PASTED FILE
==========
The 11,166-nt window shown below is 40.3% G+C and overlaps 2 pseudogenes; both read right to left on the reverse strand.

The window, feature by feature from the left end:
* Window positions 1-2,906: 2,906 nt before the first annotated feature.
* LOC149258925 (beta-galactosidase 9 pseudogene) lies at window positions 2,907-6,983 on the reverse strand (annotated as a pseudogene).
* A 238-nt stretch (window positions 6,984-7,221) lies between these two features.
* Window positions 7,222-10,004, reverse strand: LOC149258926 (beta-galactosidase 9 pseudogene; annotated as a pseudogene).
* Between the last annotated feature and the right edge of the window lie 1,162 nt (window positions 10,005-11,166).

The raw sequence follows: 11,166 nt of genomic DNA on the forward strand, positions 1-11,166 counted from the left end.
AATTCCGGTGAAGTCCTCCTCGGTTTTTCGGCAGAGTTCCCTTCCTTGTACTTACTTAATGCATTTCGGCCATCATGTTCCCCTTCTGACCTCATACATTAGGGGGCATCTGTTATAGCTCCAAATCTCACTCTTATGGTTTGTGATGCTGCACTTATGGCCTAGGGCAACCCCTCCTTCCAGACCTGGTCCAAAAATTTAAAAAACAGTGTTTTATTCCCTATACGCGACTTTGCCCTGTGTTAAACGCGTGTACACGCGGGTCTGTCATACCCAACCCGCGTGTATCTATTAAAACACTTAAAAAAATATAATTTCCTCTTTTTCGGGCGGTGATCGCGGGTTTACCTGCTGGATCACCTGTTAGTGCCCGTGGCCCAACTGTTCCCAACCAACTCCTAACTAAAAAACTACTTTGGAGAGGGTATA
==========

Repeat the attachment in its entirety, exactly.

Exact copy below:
The 11,166-nt window shown below is 40.3% G+C and overlaps 2 pseudogenes; both read right to left on the reverse strand.

The window, feature by feature from the left end:
* Window positions 1-2,906: 2,906 nt before the first annotated feature.
* LOC149258925 (beta-galactosidase 9 pseudogene) lies at window positions 2,907-6,983 on the reverse strand (annotated as a pseudogene).
* A 238-nt stretch (window positions 6,984-7,221) lies between these two features.
* Window positions 7,222-10,004, reverse strand: LOC149258926 (beta-galactosidase 9 pseudogene; annotated as a pseudogene).
* Between the last annotated feature and the right edge of the window lie 1,162 nt (window positions 10,005-11,166).

The raw sequence follows: 11,166 nt of genomic DNA on the forward strand, positions 1-11,166 counted from the left end.
AATTCCGGTGAAGTCCTCCTCGGTTTTTCGGCAGAGTTCCCTTCCTTGTACTTACTTAATGCATTTCGGCCATCATGTTCCCCTTCTGACCTCATACATTAGGGGGCATCTGTTATAGCTCCAAATCTCACTCTTATGGTTTGTGATGCTGCACTTATGGCCTAGGGCAACCCCTCCTTCCAGACCTGGTCCAAAAATTTAAAAAACAGTGTTTTATTCCCTATACGCGACTTTGCCCTGTGTTAAACGCGTGTACACGCGGGTCTGTCATACCCAACCCGCGTGTATCTATTAAAACACTTAAAAAAATATAATTTCCTCTTTTTCGGGCGGTGATCGCGGGTTTACCTGCTGGATCACCTGTTAGTGCCCGTGGCCCAACTGTTCCCAACCAACTCCTAACTAAAAAACTACTTTGGAGAGGGTATA